French polls: Far right in the lead but path forward unclear

World Monday 01/July/2024 16:22 PM
By: DW
French polls: Far right in the lead but path forward unclear

Paris: Basking in the glory of a 33.5% projected victory in the first round of French parliamentary elections on Sunday evening, youthful National Rally (RN) President Jordan Bardella used his first post-exit poll address to pitch himself as a serious statesperson who was more than just the poster boy for France's far-right campaign.

"Next Sunday, if the French people award us an absolute majority to put the country back on its feet, I intend to be the prime minister of all the French people, listening to each and every one of them, respecting the opposition and mindful of national unity," the 28-year-old told a crowd in Paris.

The far right looks closer to power than at any time since the Nazi occupation of France during World War II, with Bardella angling to serve as prime minister in an awkward "cohabitation" with long-time centrist French President Emmanuel Macron until his term expires in 2027.

But Bardella's use of "if the French people'' carried a lot of pressure at this stage of the fight. He both gave people the power to choose their representatives and urged them to do so in his party's favor.

Going by present projections, the RN, which was founded in its original form by convicted racist Jean-Marie Le Pen, may well fall short of an absolute majority in the French National Assembly or France's lower house of parliament.

Strong showing for new leftist alliance, but not enough
Coming second in the polls, with a projected 28.5%, was the broad improvised left-wing coalition New Popular Front. The alliance, which comprises the center-left Socialists, Greens and communists, is led by hardliner Jean-Luc Melenchon of France Unbowed.

Macron’s centrists trailed third, with his pro-business, centrist alliance Together winning only 22% of the vote, according to the initial count. While Macron's own position is not in peril (he was elected to a second term in office in 2022), his big bet to call a snap election appears to have backfired.

After RN scored a stunning 31% in European Parliament elections in June compared to 14% for Macron's grouping. The president, who found himself trapped in a splintered parliament, threw down the gauntlet. As Sunday's projections show, the French public responded by voting for RN.

High turnout, high volatility
However, under France's complicated two-step voting system, nothing is certain yet. In the 577 French voting districts, all candidates who scored more than 12.5% will move on to the second, definitive round of voting unless one person scores more than 50% of the vote. In that case, they win a seat outright, and there's no runoff election.

This time, high turnout (at a four-decade high of almost 70%) means that the next round of voting looks to be more volatile than usual because many seats look set for three-way contests known as "triangulaires."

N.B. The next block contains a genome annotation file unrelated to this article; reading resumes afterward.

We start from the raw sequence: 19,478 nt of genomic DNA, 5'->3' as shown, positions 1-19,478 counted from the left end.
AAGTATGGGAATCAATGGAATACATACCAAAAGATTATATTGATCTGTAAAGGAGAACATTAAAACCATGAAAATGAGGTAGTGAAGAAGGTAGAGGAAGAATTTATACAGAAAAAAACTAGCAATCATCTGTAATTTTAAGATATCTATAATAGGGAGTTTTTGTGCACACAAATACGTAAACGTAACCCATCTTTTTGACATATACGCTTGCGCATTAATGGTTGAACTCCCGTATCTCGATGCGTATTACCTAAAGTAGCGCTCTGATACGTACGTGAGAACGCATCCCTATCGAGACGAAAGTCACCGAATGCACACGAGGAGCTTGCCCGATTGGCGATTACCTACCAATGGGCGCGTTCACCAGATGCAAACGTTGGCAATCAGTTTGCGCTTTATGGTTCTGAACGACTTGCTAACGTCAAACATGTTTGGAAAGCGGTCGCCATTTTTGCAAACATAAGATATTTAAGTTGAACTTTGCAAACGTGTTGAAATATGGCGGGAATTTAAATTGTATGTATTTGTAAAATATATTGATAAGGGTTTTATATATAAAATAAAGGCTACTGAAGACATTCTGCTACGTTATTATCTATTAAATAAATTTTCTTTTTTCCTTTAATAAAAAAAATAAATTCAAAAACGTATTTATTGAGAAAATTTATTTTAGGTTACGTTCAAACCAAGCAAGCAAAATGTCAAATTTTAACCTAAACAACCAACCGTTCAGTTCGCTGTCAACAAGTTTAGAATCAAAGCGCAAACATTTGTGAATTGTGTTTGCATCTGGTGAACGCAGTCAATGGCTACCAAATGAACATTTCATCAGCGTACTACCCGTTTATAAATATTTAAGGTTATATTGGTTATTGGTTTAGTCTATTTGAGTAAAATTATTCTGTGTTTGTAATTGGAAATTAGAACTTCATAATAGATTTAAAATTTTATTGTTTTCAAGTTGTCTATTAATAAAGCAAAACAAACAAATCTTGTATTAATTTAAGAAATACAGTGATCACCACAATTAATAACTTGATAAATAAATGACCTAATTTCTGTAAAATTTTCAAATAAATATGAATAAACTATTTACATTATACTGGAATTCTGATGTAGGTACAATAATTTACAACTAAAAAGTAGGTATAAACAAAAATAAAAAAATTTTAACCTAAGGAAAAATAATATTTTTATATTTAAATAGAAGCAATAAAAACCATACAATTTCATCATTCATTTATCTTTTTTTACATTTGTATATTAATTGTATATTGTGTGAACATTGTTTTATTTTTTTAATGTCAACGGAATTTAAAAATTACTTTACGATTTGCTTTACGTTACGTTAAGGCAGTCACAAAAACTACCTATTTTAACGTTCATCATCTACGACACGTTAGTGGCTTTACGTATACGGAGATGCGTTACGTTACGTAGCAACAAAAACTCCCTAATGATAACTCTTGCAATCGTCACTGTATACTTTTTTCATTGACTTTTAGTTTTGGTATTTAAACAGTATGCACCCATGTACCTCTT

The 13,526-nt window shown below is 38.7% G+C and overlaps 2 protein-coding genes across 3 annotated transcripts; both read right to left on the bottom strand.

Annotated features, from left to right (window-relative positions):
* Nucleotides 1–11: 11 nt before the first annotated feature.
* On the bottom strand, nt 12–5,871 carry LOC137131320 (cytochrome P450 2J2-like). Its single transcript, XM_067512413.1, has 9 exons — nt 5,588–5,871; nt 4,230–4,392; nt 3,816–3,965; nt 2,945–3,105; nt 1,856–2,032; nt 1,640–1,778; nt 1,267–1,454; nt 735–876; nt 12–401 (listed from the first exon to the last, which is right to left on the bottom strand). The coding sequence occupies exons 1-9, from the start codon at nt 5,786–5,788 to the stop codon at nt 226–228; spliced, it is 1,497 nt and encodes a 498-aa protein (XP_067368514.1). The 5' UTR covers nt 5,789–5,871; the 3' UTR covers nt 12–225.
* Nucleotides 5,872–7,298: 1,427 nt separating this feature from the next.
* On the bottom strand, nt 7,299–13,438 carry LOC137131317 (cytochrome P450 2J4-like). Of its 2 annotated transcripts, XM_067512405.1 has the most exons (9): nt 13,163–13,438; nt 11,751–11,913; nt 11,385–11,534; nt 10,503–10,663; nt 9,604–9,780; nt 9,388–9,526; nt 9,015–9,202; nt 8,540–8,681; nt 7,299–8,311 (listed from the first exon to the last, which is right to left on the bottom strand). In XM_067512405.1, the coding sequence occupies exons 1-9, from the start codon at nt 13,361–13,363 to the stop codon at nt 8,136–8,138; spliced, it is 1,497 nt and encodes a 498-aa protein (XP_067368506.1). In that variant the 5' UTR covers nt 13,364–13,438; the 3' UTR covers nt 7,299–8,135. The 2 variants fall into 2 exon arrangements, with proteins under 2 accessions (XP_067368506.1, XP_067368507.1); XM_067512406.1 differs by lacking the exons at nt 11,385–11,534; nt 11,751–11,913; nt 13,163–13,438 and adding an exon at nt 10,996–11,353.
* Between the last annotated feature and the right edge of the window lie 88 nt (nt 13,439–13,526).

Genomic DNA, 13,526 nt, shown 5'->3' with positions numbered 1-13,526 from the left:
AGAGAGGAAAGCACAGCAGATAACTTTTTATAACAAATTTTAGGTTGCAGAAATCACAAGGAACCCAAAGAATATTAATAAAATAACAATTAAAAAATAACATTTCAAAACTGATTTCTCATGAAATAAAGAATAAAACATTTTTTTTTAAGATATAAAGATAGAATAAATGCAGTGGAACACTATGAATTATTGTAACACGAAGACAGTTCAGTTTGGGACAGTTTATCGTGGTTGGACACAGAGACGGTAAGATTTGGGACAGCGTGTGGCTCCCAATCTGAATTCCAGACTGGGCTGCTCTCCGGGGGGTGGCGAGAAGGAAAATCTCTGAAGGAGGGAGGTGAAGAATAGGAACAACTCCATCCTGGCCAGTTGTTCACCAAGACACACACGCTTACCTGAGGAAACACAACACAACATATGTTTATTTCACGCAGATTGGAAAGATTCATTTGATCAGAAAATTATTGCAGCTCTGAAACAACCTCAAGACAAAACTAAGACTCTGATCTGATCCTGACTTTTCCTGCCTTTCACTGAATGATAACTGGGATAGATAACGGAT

To avoid splitting the vote against the far right, both NPF and Together have committed to strategically withdrawing from the race if their candidates finish in third place, letting the other advance to the second round to face off with RN on a stronger footing.

Macron renewed this call on Sunday. "Faced with National Rally, the time has come for a broad, clearly democratic and republican alliance for the second round," he said in a statement.

Melenchon and his political colleagues made similar commitments to team up against the far right, but whether everyone will stick to their promises remains to be seen.

Animosity all round
For Sophie Pornschlegel, an analyst from the European Jacques Delors think tank, much depends on the NPF leftist bloc and the traditional right-wing Republicans party.

The position of the Republicans party, when it comes to RN, is less clear. Embattled party chief Eric Ciotti has been pushing his once-mighty party, which finished last place with 10% of the vote on Sunday, to team up with RN. Bardella also reached out to the Republicans in his address. But as Pornschlegel pointed out, the Republicans are fiercely divided over whether they should work with RN.

At the same time, she points out that some centrist voters will find it hard to vote for a coalition led by left-wing populist Melenchon in seats where Macron's party pulled out because it came third.

French parliament ‘close to ungovernable'
With so much political horse-trading expected, Pornschlegel says the actual makeup of the future National Assembly is very hard to predict right now. "It very much depends on whether there will be some kind of coalition against the far right or whether it will break up," she told DW by phone.

According to Mujtaba Rahman, an analyst at the Eurasia Group, the lower house looks set to be polarized. "On these numbers, the far right will struggle to win a majority next Sunday," Rahman wrote on social media platform X. "But France's new [National] Assembly is likely to be a raucous and close to ungovernable place."

For Pornschlegel, a hung parliament looks quite likely at this stage. "I think Macron still holds quite a lot of power, constitutionally, to take the decisions of who the next prime minister will be."

Whatever happens, she believes France is likely heading for political gridlock in some form or another, or possibly a technocratic caretaker government. Things could get so bad that Macron might even call early presidential elections, she argues. "It's impossible to govern in the kind of scenarios that we're looking at," Pornschlegel adds.